Degrading Female Roles Of Mary Shelley 's ' Frankenstein ' And ' The Education Of A Monster '

Degrading Female Roles Of Mary Shelley 's ' Frankenstein ' And ' The Education Of A Monster '

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essica Armenta
Professor Katrina Sire
WRT 111
December 8, 2014
Degrading Female Roles in Mary Shelley 's Frankenstein
In Theodór Aldar Tómasson 's article, “The Education of a Monster: A Feminist Reading of Mary Shelley 's Frankenstein,” he argues that,
...the education of the monster, how he learns on his own, is linked with the lack of education for women in Mary Shelley 's society and how the monster is representing women in patriarchal society... the limits of women 's education is demonstrated and what their role was in a patriarchal society along with exploring Mary Shelley 's life and position as a female writer... it seems that Shelley was trying to reveal the weak status of women in society. She incorporates the notion that women 's position within a patriarchal society is weak. She does this by making some women in Frankenstein submissive and weak in behavior. (3)
Critics such as Tómasson argue that the female characters in “Frankenstein” are undervalued and overshadowed by the male characters. It is also known that Mary Shelley’s mother, Mary Wollstonecraft, was a proto-feminist, someone who believed women needed an education in order to become better wives, but most if not all the women in “Frankenstein” play dehumanizing roles and are portrayed as weak, submissive individuals and have the sole purpose of serving the men.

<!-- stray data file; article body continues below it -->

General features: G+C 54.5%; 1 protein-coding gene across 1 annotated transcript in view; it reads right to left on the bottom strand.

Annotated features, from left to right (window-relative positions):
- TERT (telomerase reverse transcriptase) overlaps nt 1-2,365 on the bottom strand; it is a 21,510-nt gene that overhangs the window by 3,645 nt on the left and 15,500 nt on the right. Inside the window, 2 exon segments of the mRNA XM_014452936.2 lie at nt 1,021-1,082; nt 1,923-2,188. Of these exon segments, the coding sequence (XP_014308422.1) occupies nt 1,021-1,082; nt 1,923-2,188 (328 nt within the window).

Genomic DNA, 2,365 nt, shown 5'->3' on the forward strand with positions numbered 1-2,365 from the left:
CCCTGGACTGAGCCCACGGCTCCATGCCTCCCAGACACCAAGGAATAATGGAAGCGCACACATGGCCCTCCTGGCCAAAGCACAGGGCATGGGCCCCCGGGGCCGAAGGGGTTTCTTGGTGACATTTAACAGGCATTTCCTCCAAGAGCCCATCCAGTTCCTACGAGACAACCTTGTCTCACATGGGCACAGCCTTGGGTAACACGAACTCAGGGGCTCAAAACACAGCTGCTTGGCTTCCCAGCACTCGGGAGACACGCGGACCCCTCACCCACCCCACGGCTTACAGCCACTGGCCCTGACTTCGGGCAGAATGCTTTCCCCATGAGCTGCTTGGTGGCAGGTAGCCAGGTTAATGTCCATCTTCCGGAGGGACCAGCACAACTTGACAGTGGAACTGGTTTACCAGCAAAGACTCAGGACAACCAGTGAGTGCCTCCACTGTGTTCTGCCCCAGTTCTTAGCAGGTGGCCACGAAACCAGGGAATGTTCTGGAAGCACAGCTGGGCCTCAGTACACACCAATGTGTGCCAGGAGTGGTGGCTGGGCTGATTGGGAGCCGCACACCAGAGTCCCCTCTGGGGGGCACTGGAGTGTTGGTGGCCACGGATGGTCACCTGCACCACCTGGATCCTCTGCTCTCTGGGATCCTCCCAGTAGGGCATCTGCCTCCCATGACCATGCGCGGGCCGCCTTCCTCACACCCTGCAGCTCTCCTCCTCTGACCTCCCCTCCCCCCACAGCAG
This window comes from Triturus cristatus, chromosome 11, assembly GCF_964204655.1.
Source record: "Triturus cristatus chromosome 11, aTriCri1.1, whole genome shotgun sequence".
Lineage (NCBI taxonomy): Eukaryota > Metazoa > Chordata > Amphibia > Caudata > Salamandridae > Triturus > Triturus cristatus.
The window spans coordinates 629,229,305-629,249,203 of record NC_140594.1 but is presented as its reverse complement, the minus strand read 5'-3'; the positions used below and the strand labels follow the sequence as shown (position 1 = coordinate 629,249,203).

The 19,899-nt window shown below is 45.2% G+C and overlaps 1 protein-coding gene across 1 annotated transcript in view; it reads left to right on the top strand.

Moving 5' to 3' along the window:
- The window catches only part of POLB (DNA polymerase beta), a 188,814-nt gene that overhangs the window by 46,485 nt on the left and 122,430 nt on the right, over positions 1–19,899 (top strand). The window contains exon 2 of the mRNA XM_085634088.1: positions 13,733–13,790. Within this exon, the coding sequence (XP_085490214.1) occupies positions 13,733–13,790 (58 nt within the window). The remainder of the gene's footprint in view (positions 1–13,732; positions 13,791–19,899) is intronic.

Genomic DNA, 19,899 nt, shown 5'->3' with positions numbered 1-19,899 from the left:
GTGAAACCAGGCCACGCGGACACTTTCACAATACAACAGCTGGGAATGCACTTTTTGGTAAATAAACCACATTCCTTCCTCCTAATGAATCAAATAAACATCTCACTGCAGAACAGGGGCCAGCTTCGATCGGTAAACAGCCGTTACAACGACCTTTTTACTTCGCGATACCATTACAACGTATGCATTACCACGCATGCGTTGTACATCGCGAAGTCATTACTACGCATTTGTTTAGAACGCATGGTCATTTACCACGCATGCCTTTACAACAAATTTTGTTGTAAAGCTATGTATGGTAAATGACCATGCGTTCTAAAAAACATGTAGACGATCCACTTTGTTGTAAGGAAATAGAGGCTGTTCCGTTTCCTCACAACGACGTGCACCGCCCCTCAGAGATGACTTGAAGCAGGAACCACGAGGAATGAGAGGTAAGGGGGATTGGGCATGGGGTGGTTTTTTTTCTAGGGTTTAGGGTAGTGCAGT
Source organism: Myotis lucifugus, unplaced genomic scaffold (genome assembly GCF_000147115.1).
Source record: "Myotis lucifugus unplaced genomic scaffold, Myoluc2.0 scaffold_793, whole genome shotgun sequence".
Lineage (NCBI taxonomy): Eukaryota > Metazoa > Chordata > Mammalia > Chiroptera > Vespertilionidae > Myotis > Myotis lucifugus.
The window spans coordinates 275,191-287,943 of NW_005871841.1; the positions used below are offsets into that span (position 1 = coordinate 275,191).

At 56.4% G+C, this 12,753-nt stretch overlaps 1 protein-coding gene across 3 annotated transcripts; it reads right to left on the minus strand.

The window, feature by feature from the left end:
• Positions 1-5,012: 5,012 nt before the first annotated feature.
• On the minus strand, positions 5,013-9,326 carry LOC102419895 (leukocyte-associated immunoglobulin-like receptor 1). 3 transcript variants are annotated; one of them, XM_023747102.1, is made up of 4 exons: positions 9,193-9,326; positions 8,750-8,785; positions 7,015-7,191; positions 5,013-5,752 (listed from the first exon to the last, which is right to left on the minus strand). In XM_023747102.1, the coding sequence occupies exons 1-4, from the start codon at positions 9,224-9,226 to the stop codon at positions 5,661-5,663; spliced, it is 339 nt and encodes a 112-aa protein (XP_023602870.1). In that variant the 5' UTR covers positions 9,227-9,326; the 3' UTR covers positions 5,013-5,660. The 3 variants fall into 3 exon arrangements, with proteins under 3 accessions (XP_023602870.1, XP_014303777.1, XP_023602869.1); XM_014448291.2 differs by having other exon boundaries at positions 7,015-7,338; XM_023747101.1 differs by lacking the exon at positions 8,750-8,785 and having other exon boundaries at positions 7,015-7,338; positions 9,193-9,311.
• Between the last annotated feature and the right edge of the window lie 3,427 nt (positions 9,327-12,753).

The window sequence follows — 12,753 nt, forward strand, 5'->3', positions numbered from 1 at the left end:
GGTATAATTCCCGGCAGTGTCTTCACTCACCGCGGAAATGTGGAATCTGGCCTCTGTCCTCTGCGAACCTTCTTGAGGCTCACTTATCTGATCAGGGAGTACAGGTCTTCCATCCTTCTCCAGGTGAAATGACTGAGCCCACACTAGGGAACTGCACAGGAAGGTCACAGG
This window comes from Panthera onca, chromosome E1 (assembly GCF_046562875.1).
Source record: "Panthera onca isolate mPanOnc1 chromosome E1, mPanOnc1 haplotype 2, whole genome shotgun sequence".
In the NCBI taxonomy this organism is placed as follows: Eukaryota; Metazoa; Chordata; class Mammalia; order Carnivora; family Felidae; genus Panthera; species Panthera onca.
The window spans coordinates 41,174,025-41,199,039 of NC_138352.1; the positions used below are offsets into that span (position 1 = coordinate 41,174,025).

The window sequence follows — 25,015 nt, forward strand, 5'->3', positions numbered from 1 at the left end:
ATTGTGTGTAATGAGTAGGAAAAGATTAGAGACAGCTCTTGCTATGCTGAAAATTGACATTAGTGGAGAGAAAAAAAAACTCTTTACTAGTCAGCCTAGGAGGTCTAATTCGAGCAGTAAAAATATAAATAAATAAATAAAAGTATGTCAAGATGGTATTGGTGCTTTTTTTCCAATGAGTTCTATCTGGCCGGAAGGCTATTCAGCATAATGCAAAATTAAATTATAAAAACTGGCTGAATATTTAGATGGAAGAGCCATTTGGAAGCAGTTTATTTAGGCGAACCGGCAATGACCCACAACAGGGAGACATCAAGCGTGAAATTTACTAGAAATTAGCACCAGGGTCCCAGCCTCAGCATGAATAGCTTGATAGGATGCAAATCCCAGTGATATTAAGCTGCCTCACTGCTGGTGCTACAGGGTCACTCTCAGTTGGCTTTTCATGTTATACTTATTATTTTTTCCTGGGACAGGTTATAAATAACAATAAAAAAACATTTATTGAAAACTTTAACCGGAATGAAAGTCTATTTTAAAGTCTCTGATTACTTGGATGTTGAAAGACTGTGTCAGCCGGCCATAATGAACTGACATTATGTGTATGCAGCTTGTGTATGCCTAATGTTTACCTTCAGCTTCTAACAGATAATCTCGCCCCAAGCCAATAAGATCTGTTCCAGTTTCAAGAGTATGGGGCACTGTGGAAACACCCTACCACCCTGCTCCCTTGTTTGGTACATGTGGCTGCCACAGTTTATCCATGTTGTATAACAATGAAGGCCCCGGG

Throughout the novel, women tend to have submissive tendencies. In Dickerson 's article, “The Ghost of a Self: Female Identity in Mary Shelley 's Frankenstein,” she compares the female characters to ghost because of their passiveness, inactivity and silence. She argues that they are “potentially keepers of the male characters,” but they fail because they allow themselves to be...

... middle of paper ... a female, abandoned, lost and without an education, but he ultimately learned how to read and write and withstand patriarchal society. His achievements make him a strong female with male behavior.

Works Cited
Dickerson, Vanessa D. "The Ghost of a Self: Female Identity in Mary Shelley 's
Frankenstein." The Journal of Popular Culture 27.3 (1993): 79-91. Web.
11 Nov. 2014.
Johnson, Jennifer. "The Portrayal and Hidden Presence of Women in Mary
Shelley 's 'Frankenstein '" The Harper Anthology. Vol. XVIII. Palatine, IL:
Harper College, n.d. 47-50. Web. 11 Nov. 2014.
Shelley, Mary Wollstonecraft, and Maurice Hindle. Frankenstein, Or, The
Modern Prometheus. London: Penguin, 2003. Print.
Tómasson, Theodór Aldar. "The Education of a Monster: A Feminist Reading
of Mary Shelley 's Frankenstein." (September 2010): 1-35. Web. 11 Nov.

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